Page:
My Account
Preview
Preview

A Thousand Acres as Movie is Melodramatic and Bogus Essay example

No Works Cited
Length: 1013 words (2.9 double-spaced pages)
Rating: Purple      
Open Document
- - - - - - - - - - - - - - - - - - - - - - - - - - - - - - - - - -



A Thousand Acres as Movie is Melodramatic and Bogus

 

Perhaps Jane Smiley's Pulitzer Prize-winning novel "A Thousand Acres" was a bit over-rated. For one thing, the book's "dark secret" seemed utterly implausible. I just didn't believe that the book's protagonist and narrator, a 37-year-old Iowa farm wife named Ginny, could have completely repressed the fact that her father had sex with her when she was 15 years old, night after night, for a year. For True Believers in "Repressed Memory Syndrome," this might sound like gospel: I found it melodramatic and bogus. Furthermore, the sensitive-unto-death narrative voice was dissonant and grating: Ginny came across as too intelligent and self-aware to be as clueless and numb as she was supposed to be.

 

Despite these major flaws, however, Smiley's au courant revisiting of "King Lear" had its virtues: keen insights into family dynamics, a stately, beautifully controlled pace and a weirdly chipper, let's-do-the-dishes-everybody quality that only heightened the ominous sound of fatal machinery grinding away beneath the banal surface of Happy, Happy American life. Unfortunately, these literary achievements -- created by tone and nuance as well as the sheer hypnotic effect of time spent turning the pages -- are not easily captured by film. The movie fails to convey any of the book's strengths -- and it magnifies its shortcomings into bathetic clichés.

 

"A Thousand Acres" may simply be one of those books that can't be made into anything but a plot-driven movie-of-the-week. Although the first half hour is really dreadful, with its hokey plot-establishing voice-over and choppy, melodramatic action, it's not easy to imagine how director Jocelyn Moorhouse an...


... middle of paper ...


... or the face-off between her way of living in the world and Rose's.

 

Smiley's novel is filled with an unnecessary amount of family horror -- she could have achieved the same artistic effects without sprinkling on the Gothic MSG. But the interiority of the novel form allows us to look away from the lurid plot, to follow the subtler movement of Ginny's mind. Moorhouse halfheartedly tries to tell the story from Ginny's point of view, but she keeps going back to the external, epic vision. Instead of feeling like an epic, however, "A Thousand Acres" feels like a soap opera -- an impression not lessened by the soupy this-is-a-sad-scene music and the treacly voice-over that keeps telling us what just happened -- "going to court had divided us from each other." If Shakespeare spun a few times when Smiley's novel came out, he must be rotating like an eggbeater now.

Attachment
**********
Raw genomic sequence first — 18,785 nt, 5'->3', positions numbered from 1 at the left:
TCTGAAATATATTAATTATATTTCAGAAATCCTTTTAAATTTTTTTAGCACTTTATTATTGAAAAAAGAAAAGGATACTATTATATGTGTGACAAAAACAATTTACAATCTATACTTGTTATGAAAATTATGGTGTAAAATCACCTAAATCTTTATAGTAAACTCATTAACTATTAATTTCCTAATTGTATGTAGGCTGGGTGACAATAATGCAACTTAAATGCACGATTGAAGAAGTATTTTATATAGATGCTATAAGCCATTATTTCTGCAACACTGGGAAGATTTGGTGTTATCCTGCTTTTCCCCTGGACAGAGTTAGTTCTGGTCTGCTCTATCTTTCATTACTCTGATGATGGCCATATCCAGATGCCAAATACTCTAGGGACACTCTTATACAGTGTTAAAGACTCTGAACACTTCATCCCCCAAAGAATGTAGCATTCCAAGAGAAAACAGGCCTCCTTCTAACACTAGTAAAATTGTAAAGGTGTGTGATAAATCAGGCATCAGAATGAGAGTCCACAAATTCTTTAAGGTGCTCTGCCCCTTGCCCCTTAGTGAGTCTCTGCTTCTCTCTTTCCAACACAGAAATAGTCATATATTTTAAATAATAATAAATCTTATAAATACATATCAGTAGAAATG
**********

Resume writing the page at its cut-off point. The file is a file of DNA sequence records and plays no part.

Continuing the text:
Click the button above to view the complete essay, speech, term paper, or research paper








This essay is 100% guaranteed.


Title Length Color Rating  
Jane Smiley's A Thousand Acres Essay - A Thousand Acres is the story of King Lear updated for a modern audience hungry for an understanding of the malady that ripped apart Lear's family. Unlike King Lear, A Thousand Acres has one of the "bad" daughters as its narrator, which provides insight into the bitter conflict that undoes the family in the end. Those familiar with Shakespeare's play may be bothered by the idea that such stately patriarch could unknowingly produce such selfish schemers as Regan and Goneril, and Smiley's novel gives us the back story....   [tags: A Thousand Acres Essays] 1503 words
(4.3 pages)
Strong Essays [preview]
Incest in Jane Smiley's A Thousand Acres Essay - Incest in A Thousand Acres Incest in A Thousand Acres invades all the other items: it is there, and is crucial for everything that happens, but it is hidden beneath the surface of appearances. Tim Keppel has pointed out not only that "Smiley's major departure [...] is her decision to tell the story from the viewpoint of Ginny and explore the inner lives of the so-called 'evil' sisters" (Keppel, p.105), but that "Smiley makes her most dramatic re-vision of Shakespeare" (Keppel, p.109) in the storm scene....   [tags: Smiley Thousand Acres Essays] 524 words
(1.5 pages)
Strong Essays [preview]
Body and Nature as Metaphor in A Thousand Acres Essay - Body and Nature as Metaphor in A Thousand Acres Most issues on a farm return to the issue of keeping up appearances. (Smiley p.199) [T]he female body is a reservoir, a virgin patch of still, pooled water where the fetus comes to term. (Paglia p.27) [A] fetus is a benign tumor, a vampire who steals in order to live. (Paglia p.11) The epigraph to this novel is from "The Ancient People and the Newly Come": The body repeats the landscape. They are the source of each other and create each other....   [tags: Smiley Thousand Acres Essays] 826 words
(2.4 pages)
Good Essays [preview]